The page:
Chaos Organization and Disaster Management

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Alan Kirschenbaum
CRC Press, Nov 18, 2003 - Social Science - 336 pages
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Chaos Organization and Disaster Management offers a scholarly survey of disaster response behavior and management in the face of natural and manmade catastrophe. The author provides a methodological and empirical platform from which to initiate a critical analysis of disaster management. Sparked by a unique field study of the Israeli experience during the Gulf War, this book demonstrates the massive divide between individual responses to disaster and the actual functioning of disaster management organizations. It exposes the fundamental flaws of disaster management agencies, analyzing disasters from the perspectives of both agencies and potential victims.

Formulating an alternative approach to disaster management that draws upon the advantages of privatization, this volume appraises methods of measuring disaster agency effectiveness, emphasizing the citizen vantage point and stakeholder evaluations. It outlines the intrinsic bureaucratic constraints that impede the efficacy of government agencies, and reveals the disconnect between organizational and victim perceptions of disaster.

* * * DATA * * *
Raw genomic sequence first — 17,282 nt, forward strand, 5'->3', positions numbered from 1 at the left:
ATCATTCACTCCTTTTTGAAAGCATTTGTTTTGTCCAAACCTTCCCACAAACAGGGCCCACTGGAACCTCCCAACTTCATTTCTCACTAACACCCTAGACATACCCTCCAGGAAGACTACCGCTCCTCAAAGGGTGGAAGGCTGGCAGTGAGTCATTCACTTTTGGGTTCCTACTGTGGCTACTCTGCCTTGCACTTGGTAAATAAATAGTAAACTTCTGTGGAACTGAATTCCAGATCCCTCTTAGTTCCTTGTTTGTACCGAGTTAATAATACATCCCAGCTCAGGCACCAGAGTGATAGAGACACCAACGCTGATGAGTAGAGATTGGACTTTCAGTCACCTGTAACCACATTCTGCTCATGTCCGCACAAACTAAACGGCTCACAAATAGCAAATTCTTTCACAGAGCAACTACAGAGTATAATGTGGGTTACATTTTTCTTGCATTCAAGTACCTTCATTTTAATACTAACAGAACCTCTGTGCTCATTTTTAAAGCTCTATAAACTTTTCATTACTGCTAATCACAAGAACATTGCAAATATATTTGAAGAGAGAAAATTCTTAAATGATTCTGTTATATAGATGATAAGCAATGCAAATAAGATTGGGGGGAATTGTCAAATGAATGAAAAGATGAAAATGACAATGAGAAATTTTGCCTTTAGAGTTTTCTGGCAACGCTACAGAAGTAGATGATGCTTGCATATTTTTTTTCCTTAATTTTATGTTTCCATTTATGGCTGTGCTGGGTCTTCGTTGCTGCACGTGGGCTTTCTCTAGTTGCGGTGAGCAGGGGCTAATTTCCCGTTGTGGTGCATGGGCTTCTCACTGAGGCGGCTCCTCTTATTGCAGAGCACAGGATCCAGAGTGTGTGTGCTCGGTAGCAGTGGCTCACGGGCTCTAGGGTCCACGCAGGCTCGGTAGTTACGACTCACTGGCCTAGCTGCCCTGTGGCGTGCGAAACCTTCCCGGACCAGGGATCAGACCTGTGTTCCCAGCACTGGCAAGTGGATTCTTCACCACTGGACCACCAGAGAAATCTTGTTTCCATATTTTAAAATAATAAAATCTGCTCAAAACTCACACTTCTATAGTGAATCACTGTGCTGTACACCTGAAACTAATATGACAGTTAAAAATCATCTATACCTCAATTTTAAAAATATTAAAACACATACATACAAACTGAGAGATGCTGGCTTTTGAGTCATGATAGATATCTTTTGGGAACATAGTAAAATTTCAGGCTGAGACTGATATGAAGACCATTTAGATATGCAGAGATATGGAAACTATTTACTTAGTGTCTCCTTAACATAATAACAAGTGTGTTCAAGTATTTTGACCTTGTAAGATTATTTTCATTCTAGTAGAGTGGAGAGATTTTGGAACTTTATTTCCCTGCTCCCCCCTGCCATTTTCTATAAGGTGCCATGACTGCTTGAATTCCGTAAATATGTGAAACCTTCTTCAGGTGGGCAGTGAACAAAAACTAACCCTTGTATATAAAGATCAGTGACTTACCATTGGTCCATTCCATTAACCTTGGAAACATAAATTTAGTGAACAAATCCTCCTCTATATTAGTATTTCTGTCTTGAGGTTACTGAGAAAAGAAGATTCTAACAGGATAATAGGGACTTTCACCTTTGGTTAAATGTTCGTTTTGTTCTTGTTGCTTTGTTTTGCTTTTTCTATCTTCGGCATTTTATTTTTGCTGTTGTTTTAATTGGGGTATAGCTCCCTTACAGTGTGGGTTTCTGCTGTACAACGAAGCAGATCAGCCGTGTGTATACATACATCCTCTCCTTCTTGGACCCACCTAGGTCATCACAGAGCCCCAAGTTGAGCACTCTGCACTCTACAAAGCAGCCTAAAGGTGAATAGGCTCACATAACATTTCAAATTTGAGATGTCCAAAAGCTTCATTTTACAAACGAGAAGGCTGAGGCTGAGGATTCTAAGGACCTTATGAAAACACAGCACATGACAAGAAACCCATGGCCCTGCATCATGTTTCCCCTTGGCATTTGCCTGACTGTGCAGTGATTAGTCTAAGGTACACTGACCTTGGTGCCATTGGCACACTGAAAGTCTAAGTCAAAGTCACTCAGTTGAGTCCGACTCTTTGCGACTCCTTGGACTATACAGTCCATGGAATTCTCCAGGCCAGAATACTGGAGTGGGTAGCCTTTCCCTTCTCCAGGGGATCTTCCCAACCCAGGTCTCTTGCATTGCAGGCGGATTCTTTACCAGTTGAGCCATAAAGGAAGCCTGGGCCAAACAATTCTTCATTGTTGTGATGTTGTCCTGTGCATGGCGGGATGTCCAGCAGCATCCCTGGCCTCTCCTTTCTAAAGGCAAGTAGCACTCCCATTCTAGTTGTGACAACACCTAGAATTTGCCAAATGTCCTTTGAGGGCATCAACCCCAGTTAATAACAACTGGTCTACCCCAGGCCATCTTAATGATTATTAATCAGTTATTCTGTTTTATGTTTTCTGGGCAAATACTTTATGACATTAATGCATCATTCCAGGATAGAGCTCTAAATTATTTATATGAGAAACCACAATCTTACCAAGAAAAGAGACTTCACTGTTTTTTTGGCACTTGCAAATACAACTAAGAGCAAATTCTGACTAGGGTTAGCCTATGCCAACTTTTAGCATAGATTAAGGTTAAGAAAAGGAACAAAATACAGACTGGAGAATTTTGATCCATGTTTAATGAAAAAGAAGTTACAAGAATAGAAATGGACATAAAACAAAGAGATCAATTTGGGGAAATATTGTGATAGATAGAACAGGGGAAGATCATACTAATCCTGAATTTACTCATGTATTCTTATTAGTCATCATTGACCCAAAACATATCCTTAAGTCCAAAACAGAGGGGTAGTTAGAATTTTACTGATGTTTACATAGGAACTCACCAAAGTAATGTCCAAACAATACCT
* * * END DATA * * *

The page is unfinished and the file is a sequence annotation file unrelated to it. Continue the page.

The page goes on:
By highlighting a new empirically based understanding of disaster behavior, the book recommends moving the focus of disaster management to a social process model that will save lives.
 

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Contents

1 Creating Disasters
1
2 Preparing for the Worst
37
3 Are Disaster Agencies Effective?
73
4 The Power of Tradition
103
5 The Odds of Being a Victim
135
6 The Mother Hen Effect
177
7 Disaster Communities as Survival Mechanisms
215
8 Privatizing Disaster Management
253
References
287
Index
307
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